Dog Birthday Cake Recipe For Your Pup’s Special Day
A dog birthday cake is one of the most popular treats for your pup’s special day. Dogs love it! They like to eat it all on their own or with other dogs. A good dog birthday cake recipe will satisfy both your pup and you alike. You want him to have fun eating it, but you don’t want him to get too full so that he won’t enjoy the party afterwards!
Dogs are omnivores, meaning they eat anything. Some dogs like meat while others prefer vegetables. Vegetables are easier to digest than meats, which means they provide more nutrition for your pup. Meaty foods such as chicken tend to cause problems for some dogs because of the high protein content and fat content. Other types of dog food contain less protein and fat, but still offer enough nutrients to keep them satisfied when eaten together with other ingredients such as fruits or veggies.
Here are some tips to make sure your dog doesn’t suffer from a hangover:
Don’t feed your dog something that contains alcohol. Alcohol interferes with the body’s ability to absorb certain vitamins and minerals. If you’re feeding your pup a beer, then just leave it out on the counter for him to drink from later. (Or better yet, pour it into a glass bottle! Dogs don’t need the bottle!)
Don’t feed your dog anything spicy. Spicy food includes foods such as chili, curry and so on. These are actually fine, but just keep them away from the dog party to prevent any upset stomachs.
Keep in mind that your pup is eating anything that you eat. This means that he’s also not allowed to eat foods that you would otherwise throw out. Meat that’s gone bad, moldy bread or anything else that smells foul should not be given to your pup. You should also pick out any bones since they can splinter and get stuck in your pup’s insides or cause other problems.
Make sure your dog has easy access to water. He’ll probably be drinking more than usual, so you don’t want him to have to walk too far just to get a drink!
Does your dog have any food allergies?
If yes, then you’re going to want to pay attention and avoid the ingredients that typically cause allergic reactions for your dog. The most common culprits are grains, wheat, corn, beef, chicken, dairy, eggs, lamb and pork.
As a rule of thumb, make sure your dog doesn’t eat anything that you wouldn’t eat yourself!
Puppy Party Ideas
Is your dog having a birthday?
If yes, then it’s time to throw him a big puppy party! You’ll want to make sure that all of his friends can come, but if there aren’t enough dogs living nearby then you may have to invite some pets from the neighborhood. Just make sure they’re well-behaved! You wouldn’t want your pup to be afraid to have his friends over!
A puppy party is always more fun with more people, but this is also a great excuse to splurge on your pooch.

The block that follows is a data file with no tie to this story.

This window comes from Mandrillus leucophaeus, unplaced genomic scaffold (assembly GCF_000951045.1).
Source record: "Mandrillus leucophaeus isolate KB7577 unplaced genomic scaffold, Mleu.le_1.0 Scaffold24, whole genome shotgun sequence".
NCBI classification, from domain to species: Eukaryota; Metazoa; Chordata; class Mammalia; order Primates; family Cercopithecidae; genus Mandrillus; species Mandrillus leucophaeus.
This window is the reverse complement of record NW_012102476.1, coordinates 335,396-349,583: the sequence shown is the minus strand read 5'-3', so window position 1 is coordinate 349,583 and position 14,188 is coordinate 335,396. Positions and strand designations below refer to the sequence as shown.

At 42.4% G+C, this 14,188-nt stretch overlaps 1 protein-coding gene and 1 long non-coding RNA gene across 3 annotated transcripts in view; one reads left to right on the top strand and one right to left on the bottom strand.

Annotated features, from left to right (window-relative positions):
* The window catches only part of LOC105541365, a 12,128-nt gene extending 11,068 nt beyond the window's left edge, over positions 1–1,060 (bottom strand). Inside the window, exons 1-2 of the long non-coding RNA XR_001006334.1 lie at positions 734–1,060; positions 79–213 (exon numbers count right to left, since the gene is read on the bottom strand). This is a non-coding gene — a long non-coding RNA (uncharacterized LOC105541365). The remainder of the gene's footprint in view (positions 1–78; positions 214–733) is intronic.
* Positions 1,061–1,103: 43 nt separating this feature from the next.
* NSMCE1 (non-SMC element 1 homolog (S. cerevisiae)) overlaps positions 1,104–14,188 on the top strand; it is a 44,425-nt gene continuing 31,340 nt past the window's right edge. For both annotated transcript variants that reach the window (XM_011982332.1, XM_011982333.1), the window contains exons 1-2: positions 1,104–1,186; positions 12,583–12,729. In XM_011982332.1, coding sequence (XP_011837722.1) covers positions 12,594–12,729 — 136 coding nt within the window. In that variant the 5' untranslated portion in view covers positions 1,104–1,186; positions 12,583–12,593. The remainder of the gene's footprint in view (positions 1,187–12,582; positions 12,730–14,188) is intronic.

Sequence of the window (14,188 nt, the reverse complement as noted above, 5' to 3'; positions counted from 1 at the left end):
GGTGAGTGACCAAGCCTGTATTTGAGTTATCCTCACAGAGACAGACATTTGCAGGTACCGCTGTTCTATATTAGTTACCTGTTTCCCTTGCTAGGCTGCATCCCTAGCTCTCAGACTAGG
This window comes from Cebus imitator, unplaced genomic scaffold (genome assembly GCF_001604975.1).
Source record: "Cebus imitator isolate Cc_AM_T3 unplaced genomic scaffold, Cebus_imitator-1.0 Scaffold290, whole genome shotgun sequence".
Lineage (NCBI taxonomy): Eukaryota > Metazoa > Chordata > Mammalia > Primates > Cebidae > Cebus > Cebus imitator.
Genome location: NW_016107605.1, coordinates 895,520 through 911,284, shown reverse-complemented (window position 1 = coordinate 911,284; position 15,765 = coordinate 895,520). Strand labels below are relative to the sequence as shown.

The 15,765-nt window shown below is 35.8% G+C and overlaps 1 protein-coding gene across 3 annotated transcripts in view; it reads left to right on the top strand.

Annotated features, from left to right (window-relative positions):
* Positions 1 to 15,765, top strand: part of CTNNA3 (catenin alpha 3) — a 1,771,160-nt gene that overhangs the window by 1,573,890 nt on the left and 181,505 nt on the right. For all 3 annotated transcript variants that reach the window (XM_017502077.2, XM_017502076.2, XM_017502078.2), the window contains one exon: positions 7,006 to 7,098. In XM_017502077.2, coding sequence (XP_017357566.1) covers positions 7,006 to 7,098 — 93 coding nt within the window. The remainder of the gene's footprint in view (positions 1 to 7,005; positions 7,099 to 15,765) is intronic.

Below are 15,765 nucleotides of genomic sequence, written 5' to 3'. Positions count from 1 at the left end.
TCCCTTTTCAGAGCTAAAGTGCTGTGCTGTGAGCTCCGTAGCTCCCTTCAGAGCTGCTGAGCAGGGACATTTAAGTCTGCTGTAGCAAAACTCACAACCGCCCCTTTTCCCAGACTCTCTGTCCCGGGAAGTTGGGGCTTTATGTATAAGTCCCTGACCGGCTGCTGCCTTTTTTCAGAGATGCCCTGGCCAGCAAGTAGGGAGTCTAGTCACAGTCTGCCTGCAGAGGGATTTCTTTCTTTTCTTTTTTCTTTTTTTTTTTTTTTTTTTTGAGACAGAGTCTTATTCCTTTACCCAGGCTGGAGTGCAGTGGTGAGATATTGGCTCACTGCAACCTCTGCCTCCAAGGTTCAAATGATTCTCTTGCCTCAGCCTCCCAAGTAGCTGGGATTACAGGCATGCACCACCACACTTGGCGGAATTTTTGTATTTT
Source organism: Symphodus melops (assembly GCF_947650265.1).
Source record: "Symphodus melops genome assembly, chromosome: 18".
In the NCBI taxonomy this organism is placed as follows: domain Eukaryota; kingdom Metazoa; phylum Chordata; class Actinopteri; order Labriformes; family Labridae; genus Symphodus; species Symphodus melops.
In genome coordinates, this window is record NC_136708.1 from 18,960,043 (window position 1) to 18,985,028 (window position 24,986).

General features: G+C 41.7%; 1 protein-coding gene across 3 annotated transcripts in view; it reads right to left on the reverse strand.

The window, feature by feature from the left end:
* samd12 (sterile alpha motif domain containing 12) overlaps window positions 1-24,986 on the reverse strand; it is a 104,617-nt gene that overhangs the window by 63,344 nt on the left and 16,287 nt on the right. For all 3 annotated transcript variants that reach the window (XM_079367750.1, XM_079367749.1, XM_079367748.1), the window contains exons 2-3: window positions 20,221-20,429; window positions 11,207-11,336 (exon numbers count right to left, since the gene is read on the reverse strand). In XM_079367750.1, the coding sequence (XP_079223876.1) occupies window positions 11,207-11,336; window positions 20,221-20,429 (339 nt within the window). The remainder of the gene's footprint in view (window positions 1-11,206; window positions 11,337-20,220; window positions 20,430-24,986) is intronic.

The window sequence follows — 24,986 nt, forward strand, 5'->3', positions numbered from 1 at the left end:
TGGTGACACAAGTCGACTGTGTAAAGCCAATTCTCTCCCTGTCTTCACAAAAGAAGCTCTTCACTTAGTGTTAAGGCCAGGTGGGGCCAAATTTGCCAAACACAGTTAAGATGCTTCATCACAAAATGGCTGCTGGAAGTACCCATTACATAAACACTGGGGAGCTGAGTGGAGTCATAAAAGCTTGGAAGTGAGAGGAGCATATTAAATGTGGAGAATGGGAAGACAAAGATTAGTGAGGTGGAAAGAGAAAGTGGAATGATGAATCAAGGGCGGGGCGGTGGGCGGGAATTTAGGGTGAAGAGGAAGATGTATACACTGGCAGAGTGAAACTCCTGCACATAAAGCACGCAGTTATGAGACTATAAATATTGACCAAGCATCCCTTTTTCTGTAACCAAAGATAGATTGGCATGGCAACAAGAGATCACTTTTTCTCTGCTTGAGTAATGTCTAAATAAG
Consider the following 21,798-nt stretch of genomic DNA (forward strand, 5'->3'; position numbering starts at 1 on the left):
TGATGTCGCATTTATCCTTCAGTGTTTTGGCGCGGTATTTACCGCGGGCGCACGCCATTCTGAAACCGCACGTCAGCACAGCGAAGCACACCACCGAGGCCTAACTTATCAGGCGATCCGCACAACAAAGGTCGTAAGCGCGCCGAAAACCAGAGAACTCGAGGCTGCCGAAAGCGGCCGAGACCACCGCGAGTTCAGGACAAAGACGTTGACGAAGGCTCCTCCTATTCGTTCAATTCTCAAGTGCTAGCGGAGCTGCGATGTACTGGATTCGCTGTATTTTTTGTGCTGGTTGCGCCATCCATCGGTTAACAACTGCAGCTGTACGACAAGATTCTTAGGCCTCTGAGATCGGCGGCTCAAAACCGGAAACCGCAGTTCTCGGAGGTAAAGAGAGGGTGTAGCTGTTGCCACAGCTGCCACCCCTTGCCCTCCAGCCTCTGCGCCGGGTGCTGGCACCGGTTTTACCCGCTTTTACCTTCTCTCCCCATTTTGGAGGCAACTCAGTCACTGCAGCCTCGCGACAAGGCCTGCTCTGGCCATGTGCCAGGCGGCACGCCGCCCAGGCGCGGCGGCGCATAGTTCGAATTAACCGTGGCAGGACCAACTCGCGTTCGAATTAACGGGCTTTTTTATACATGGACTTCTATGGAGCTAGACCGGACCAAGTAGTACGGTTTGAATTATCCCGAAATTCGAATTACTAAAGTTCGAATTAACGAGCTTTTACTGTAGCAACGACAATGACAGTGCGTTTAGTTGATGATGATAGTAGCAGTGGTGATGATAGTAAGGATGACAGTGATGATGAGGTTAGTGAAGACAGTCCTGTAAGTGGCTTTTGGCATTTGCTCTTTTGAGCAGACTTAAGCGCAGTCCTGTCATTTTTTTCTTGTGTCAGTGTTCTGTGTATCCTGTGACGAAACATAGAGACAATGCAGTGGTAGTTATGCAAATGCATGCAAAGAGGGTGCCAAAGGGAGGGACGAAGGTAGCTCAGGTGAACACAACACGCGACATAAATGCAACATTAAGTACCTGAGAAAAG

If you can’t get him that dream birthday gift he’s been eyeing at the pet shops, then why not go all out for his birthday party?
You can also use this as an excuse to throw a big party and get all of your family and friends together.
When you decide to throw a party for a special occasion, there’s always an option to hire professionals to do the work for you. If you have a big enough party, then you might even be able to afford it! Party planners and event caterers usually have experience in throwing parties and will know exactly what to do and how to do it. If you want to save a little money, you can try looking online to see if any local colleges have any student groups that specialize in event planning.
However, if money is no object or you just want to have fun doing it yourself, then you can plan the entire event yourself! Don’t worry, it doesn’t have to be too complicated. Just remember the most important part of the birthday party, which is the birthday pup himself!
Sources & references used in this article:
Divine Dog Treats: Recipes for a Happy, Healthy Pet by B Burg – 2007 – Quarry Books
In the Dog Kitchen: Great Snack Recipes for Your Dog by W Liou – 2010 – books.google.com
Sledge dogs of the Falkland Islands Dependencies Survey, 1947–50 by J Van Rosendaal – 2014 – books.google.com
High early life mortality in free-ranging dogs is largely influenced by humans by RJ Adie – Polar Record, 1953 – cambridge.org
A factor analysis of fearfulness in potential guide dogs by M Paul, SS Majumder, S Sau, AK Nandi, A Bhadra – Scientific reports, 2016 – nature.com
‘Just fighting to survive’: Loyalist paramilitary politics and the Progressive Unionist Party by ME Goddard, RG Beilharz – Applied Animal Behaviour Science, 1984 – Elsevier
The power of prison pups: The impact of the NEADS program on inmate dog trainers, MCI/Framingham, and the community by J McAuley – Terrorism and Political Violence, 2004 – Taylor & Francis